1. I tend to agree with the view expressed here, as far as one think inside our scientific knowledge. It has been shown that a strong emergence (with downward causation) is inconsistent with the assumption of physical closure: there is no reason not to think at a basic level only. See : http://plato.stanford.edu/entries/properties-emergent/#ObjEme . However these prior assumptions do not go without saying, and quantum entanglement, for example, could be considered a genuine case of irreducibility (In this case, physical closure is broken by measurement which is not part of the physical model. The measurement problem is still debated, and there exist realist interpretations that restore physical closure, though).

    I agree with reductionism as an important methodological principle for building knowledge. The danger here would be to conflate a useful methodological principle, which has been proved very succesful, with a metaphysical assumption, which amount to say that because science is so succesful, reality is what science tells us and nothing more. Not so obvious…

    This is especially problematic when it comes to explain our own existence, and the macroscopic unity of consciousness. How is there anything macroscopic without emergence? Maybe you mean that there is a kind of epiphenomenal emergence? (what philosophers call supervenience)…

    About the different levels of description: your position is almost indefensible. Everyday language is all but explicitely reducible to physical concepts. It involves intentional stances, dispositions, values, abstract conventions and so on, and though all of these concepts are rather straightforward and objective, any attempt to reduce them to physical facts, or even to sensory data (which was the project of empiricism) was a blatant failure. (Here are some examples I just read yesterday: “Suffering builds character”, or “All depressions result from bad monetary policy.” found on this page, which is rather interesting by the way, for a short rationalist introduction to epistemology by Eliezer Yudkowsky: http://lesswrong.com/lw/eqn/the_useful_idea_of_truth/ )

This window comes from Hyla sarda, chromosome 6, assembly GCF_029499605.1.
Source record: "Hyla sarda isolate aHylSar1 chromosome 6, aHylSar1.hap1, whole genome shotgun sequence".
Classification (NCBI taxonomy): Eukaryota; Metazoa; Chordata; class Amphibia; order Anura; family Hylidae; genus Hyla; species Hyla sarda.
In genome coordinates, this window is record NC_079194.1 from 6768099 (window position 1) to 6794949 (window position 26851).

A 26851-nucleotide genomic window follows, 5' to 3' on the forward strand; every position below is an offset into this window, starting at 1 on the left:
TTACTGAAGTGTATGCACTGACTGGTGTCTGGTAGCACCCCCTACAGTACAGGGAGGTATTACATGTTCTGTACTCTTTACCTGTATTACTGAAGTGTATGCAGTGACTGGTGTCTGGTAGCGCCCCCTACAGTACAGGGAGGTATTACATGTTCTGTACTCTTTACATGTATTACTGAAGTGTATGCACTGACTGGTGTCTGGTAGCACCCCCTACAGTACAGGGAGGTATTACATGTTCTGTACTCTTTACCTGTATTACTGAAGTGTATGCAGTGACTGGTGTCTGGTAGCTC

It is today consensual that scientific investigation involves epistemic values, and thus that scientific concepts somehow depends on those high-level concepts rather than the contrary. Maybe also you focus too much on “explanation”, as if explanations were the only kind of relevant “true” propositions. Finally, if there did not exist such different levels involved with consciouness, I don’t think neuroscientist would search the neural *correlates* of consciousness. They would simply have consciousness as an empirical concept. After all, physicians do not search the *correlates* of digestion. They just describe and analyse digestion as a process.

    JK: Thanks for the comment. I have had an interest in Yudkowsky’s ideas for a few years. There is nothing I disagree with so far in this sequence. We will see where it goes. I tend to use the word ‘truth’ very little except in the non-philosophical, everyday use. We see the map but not the territory.
    Our main difference remains the question of what is included in the idea of consciousness. I do not include any actual thinking in consciousness while you seem to. You have to interpret what I mean when I use the word as: an awareness of a model of the self in the world working closely with working memory and attention. I am not using consciousness in regard to the creation of the model – we are not conscious (read aware) of the creation of the model. I have to interpret what you say when you use the word: a conscious ‘mind’ as opposed to an unconscious ‘mind’. Our real difference is whether there is one mind or two produced by the brain, and whether consciousness is part of the workings of a single mind or is one of two minds.
    But it is not just semantic but a difference in how we interpret the experience of the world. I really, really do not think this is a philosophical question but a scientific one. I am following the science (and would change my way of looking at things if the science pointed to a different understanding). I do not expect the science to be largely settled for many years.

  2. I have a problem with your usage of ‘awareness’. I think both our definitions of consciousness involve ‘awareness’, but I do not see how this can be a scientific concept at all.

  3. I have gained a lot while reading your blog. I will definitely share this information with my friends.
    Thanks for sharing.

    JK: Thanks for the comment.